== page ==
Last week in the course of my CVS shopping I bought a package of Pull-Ups and realized too late that they were the wrong size. There is no way size 3T-4T will fit Hannah, and if she still needs Pull-Ups by the time she’s a size 4T, well, by golly… I’ll just have to deal with that prospect when I come to it. In the meantime, she wears size 2T Pull-Ups for naps and even those are a little big on her, so I figured I would just exchange the package for the smaller size.
Have you ever tried to exchange something at CVS when you spent Extra Bucks on it instead of money? Yeah, it’s not simple. The cashier had to call the manager. The manager looked at my receipt, clearly showing that I bought the Pull-Ups. She looked at the 3T-4T Pull-Ups I brought in, and the smaller size I wanted to exchange for them. She said, “Wellllll…you’re going to have to take these back to the store where you bought them.”
I was trying to be nice so I thanked her and left the store, but then I started stewing over it. I was trying to make an even exchange, not asking for money or store credit back! It’s not like I was going to use coupons or anything else to complicate matters or try to cheat CVS. Now, with gas nearly $4 a gallon, I’m going to have to drive half an hour round trip to exchange this package at the store by my doctor’s office where I bought it, rather than the one right down the street from my house?
I had already been feeling a little burnt out by constantly cutting coupons, poring over store sale ads, and constructing CVS scenarios. The incident with the diapers really pushed me over the edge. I fumed and raged: “I’m sick of coupons! I’m sick of trying to figure out the best deals and most efficient way to hit multiple stores without wasting gas! I’m sick of how much time and effort this is taking me!”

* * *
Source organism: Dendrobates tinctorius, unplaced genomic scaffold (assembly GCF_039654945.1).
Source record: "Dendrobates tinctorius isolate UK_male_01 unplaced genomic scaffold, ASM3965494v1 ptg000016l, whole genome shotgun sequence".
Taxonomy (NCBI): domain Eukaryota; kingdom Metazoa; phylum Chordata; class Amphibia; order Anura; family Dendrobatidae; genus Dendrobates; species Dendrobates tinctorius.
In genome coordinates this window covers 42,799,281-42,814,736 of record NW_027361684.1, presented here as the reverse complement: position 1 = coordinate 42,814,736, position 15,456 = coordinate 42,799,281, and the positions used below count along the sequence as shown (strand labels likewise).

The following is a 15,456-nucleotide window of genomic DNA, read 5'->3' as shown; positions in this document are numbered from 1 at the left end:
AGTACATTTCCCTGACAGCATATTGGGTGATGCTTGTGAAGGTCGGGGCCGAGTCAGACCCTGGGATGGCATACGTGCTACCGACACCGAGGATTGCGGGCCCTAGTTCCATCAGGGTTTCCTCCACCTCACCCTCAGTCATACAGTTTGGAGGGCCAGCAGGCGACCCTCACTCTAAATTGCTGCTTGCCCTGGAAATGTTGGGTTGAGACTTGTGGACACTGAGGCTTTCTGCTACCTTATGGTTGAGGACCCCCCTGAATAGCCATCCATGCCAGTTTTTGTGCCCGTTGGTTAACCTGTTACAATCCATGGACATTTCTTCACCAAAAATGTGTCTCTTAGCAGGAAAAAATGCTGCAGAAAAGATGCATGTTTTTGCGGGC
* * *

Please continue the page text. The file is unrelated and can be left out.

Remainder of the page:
I was feeling pretty sorry for myself. I was feeling pretty rebellious, and was feeling pretty justified in my feeling that way.
Then this morning our pastor preached on Philippians 1:19-30, and in the course of the sermon he mentioned a conversation he’d had recently with someone whose response to her problems was “but I didn’t sign up for this!” Boy, did I identify with that remark! The pastor then gently pointed out that, actually, you probably DID sign up for whatever it is, and in any case, the situation is God’s will for your life at the moment. The appropriate question is not “Do I deserve this?” but “How will I respond to this?” After all, I doubt the apostle Paul’s life dream was to be imprisoned and killed for his beliefs, and yet he was faithful in that circumstance.
The thing is, couponing and deal shopping saves us about $300 a month, often more, in food and toiletry costs (and I’m not talking about the extra shampoo and toothpaste that will get sold or donated, just the stuff we’re actually using). Right now we don’t have that extra money in the budget to throw around. There’s no inherent virtue in couponing, and maybe at some point I won’t be doing it anymore, but right now it’s a good service to my family, and I should do it to the glory of God. I realized that what I had been diagnosing as “burnout” was really an attitude problem masquerading as burnout.
All this to say, I am still annoyed by the CVS diaper incident, but I’m resolved to approach CVS and my other deal shopping with a better attitude and with thankfulness that I even have the option of saving this way. God is gracious to provide for us, even if the means are not necessarily what I would choose, and I will praise Him for His gifts.